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Study Finds Elevated Levels of Arsenic in Private Wells

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November 08, 2007

SURREY  – A groundwater quality investigation of selected private wells in the Langley-Surrey area has determined that arsenic concentrations in 44% of the 98 wells tested exceed the level set by the Guidelines for Canadian Drinking Water Quality, which is 0.010 milligrams of arsenic per litre of water (or 0.010 mg/L).

Fraser Health in conjunction with the BC Ministry of Environment commissioned the University of British Columbia to conduct a voluntary study of private wells in the Langley-Surrey area. The study was commissioned because elevated levels of arsenic had been detected in deep wells scattered between Cloverdale and the Trans Canada Highway area of the Lower Fraser Valley in previous testings.

The purpose of the study was to identify and characterize the concentration and distribution of arsenic in ground water in the area and to provide health protection public awareness of the issue. Although arsenic contamination of water can sometimes be associated with human activity, in this case, the source is naturally occurring.

Arsenic is introduced into water by the natural dissolution of arsenic found in the soil and bedrock. It is classified as a human carcinogen. Arsenic enters the body when it is swallowed in drinking water – arsenic in water is not appreciably absorbed through the skin when showering or bathing.

Short-term exposure to very high levels produces symptoms of what is commonly known as arsenic poisoning which is unlikely to occur at levels seen in this study. Long-term or lifetime exposure to arsenic in drinking water can have serious adverse health effects including several types of skin cancer and cancers of the lung, liver and bladder (see attached information sheet).

The Guidelines for Canadian Drinking Water Quality have set a Maximum Acceptable Concentration (MAC) of 0.010 milligrams per liter (mg/L) of arsenic in drinking water. This is equivalent to one teaspoon of arsenic in an Olympic-sized swimming pool. The MAC is based on the ability of treatment facilities and devices to reduce arsenic concentrations to 0.010 mg/L or less. However, long-term consumption of water with arsenic levels even lower than 0.010 mg/L has been associated with a small increase in cancer risk. For this reason, it is desirable to reduce arsenic levels in drinking water to the maximum extent practical.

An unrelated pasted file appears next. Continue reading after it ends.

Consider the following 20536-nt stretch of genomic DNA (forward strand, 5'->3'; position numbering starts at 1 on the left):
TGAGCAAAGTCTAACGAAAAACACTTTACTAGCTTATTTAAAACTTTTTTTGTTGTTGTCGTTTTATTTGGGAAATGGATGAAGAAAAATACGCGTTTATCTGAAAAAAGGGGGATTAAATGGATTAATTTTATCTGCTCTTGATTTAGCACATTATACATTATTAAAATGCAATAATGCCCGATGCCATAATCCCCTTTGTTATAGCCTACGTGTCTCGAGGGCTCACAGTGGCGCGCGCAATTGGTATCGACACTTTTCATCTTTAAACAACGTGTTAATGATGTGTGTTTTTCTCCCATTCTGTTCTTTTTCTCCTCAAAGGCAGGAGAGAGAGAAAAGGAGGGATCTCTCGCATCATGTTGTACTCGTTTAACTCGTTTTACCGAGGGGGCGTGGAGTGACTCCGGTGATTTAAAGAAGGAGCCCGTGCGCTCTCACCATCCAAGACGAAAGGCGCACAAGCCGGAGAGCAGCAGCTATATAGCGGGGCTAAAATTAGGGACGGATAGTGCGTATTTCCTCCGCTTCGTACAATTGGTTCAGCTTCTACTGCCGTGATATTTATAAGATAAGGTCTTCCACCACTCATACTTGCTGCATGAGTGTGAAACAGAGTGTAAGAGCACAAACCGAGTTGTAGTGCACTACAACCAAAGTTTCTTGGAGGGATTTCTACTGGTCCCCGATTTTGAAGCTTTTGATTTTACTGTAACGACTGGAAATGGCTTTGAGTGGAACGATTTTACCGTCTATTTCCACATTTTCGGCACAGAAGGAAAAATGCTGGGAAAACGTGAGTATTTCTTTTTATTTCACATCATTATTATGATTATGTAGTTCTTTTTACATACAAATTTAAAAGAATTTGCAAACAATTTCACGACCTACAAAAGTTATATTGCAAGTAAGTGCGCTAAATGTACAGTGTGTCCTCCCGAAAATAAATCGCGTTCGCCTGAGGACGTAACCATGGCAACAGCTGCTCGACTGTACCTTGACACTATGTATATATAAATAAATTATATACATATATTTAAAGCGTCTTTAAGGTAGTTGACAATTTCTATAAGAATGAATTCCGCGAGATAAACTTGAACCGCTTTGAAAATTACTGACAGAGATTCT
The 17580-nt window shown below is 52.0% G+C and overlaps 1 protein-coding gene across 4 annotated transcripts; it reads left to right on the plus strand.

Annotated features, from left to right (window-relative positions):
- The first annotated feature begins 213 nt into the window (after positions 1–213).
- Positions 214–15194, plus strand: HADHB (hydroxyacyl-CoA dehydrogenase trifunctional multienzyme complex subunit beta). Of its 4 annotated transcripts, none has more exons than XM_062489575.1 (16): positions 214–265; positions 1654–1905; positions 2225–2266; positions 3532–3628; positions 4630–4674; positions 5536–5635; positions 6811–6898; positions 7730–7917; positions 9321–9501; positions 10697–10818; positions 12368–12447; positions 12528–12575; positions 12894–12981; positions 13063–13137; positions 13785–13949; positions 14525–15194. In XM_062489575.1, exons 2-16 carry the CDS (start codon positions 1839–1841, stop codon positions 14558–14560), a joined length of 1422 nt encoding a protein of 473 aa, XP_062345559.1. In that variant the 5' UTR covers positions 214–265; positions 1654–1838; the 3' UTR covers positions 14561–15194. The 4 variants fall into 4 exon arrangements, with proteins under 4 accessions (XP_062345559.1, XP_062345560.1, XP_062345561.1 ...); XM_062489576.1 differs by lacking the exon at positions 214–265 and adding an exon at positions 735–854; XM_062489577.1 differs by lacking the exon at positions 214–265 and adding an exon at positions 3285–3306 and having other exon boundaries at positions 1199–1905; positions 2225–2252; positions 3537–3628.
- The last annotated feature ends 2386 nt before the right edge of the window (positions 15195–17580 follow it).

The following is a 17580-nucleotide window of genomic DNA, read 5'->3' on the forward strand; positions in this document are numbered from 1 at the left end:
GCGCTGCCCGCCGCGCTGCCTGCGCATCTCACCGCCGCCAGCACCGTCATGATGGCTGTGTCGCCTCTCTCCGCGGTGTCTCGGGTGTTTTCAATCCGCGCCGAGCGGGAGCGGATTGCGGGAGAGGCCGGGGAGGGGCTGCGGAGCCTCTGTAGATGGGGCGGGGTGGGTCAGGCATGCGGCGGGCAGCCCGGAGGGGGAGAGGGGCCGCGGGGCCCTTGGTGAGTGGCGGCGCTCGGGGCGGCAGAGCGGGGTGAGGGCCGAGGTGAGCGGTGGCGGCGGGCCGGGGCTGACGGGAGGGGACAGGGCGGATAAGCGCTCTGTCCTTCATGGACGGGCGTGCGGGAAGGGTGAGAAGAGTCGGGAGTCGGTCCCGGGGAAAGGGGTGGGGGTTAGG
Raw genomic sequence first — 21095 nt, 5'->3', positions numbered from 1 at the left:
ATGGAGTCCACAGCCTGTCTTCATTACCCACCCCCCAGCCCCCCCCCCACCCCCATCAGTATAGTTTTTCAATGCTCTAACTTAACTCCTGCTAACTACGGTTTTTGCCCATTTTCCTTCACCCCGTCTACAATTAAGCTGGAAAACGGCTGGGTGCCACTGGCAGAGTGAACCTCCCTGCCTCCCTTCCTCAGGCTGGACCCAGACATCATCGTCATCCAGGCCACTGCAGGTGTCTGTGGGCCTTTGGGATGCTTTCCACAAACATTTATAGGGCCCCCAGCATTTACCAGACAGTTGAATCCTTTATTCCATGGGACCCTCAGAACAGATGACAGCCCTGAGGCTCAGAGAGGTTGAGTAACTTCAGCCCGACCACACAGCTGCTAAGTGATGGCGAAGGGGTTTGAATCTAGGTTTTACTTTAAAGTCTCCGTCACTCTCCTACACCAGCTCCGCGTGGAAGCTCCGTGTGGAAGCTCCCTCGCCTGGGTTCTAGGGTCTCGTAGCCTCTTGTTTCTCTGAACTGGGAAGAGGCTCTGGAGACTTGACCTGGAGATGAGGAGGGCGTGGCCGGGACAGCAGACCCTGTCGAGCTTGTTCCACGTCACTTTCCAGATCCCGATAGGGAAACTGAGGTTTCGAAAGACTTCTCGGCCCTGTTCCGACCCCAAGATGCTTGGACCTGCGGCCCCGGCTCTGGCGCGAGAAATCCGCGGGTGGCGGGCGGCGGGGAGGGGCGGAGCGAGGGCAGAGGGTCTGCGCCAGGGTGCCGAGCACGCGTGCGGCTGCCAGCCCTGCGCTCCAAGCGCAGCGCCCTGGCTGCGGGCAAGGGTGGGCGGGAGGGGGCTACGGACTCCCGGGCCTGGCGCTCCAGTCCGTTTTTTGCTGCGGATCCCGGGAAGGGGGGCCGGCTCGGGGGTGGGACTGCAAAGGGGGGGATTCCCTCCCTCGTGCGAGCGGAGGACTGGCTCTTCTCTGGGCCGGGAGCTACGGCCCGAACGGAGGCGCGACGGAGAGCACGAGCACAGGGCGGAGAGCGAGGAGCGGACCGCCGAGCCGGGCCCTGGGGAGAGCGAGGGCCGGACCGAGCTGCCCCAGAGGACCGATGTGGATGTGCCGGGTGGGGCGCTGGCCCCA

Arsenic is found in ground water in many parts of Canada, and the levels measured in the current study are lower than have been found elsewhere in BC. Arsenic concentrations in the wells sampled in this study ranged from non-detectable to 0.071 mg/L. Wells with a depth greater than 150 feet (45 meters) generally had higher concentrations of arsenic and shallow wells had lower concentrations. When the study is completed a report will be available on the Fraser Health Authority website.

Arsenic in drinking water can be reduced through several treatment processes including reverse osmosis, some types of filters and distillation units. Boiling water does not remove arsenic and is not a treatment option in this situation.

Although the study was conducted in the Langley-Surrey area, based on previous experience with well water quality, Fraser Health recommends that all private well owners have their drinking water tested on a regular basis, usually every two to three years. A general chemical analysis should be requested, including arsenic testing.

Testing of private wells is the responsibility of the well owners. If arsenic is found to be present, a water treatment company should be consulted for advice on the best option of removing this contaminant.

For media inquiries, please contact:

Fraser Health Media Pager | 604-450-7881

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